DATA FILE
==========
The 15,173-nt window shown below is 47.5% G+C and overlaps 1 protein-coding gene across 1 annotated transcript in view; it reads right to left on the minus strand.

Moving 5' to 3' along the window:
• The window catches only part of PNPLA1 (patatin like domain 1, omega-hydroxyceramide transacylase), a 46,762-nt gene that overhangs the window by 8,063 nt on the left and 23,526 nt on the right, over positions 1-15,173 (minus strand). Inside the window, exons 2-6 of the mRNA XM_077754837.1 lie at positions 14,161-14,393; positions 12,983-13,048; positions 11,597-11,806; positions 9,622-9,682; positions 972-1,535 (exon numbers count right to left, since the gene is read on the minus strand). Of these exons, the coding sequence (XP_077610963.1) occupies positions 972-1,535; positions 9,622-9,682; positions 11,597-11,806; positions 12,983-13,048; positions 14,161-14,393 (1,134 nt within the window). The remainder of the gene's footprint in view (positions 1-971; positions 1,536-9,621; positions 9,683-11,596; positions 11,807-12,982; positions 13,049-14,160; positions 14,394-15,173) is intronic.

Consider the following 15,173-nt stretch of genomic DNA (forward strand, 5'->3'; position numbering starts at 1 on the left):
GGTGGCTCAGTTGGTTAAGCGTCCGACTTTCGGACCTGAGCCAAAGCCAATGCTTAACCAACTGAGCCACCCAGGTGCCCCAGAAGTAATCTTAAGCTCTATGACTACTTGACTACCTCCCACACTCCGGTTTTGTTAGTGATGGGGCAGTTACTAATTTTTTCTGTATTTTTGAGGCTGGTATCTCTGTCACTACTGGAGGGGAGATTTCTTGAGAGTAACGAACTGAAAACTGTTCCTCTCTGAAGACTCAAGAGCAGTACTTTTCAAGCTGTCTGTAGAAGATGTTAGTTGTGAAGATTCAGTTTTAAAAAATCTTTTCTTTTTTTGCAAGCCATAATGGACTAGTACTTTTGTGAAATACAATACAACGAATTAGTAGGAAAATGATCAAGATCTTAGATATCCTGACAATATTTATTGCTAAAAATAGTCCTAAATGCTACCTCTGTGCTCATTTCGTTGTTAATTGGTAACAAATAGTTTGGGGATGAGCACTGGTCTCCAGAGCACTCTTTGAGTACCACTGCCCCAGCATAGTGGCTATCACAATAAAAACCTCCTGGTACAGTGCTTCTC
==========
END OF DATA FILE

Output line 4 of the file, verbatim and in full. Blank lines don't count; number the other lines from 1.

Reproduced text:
Consider the following 15,173-nt stretch of genomic DNA (forward strand, 5'->3'; position numbering starts at 1 on the left):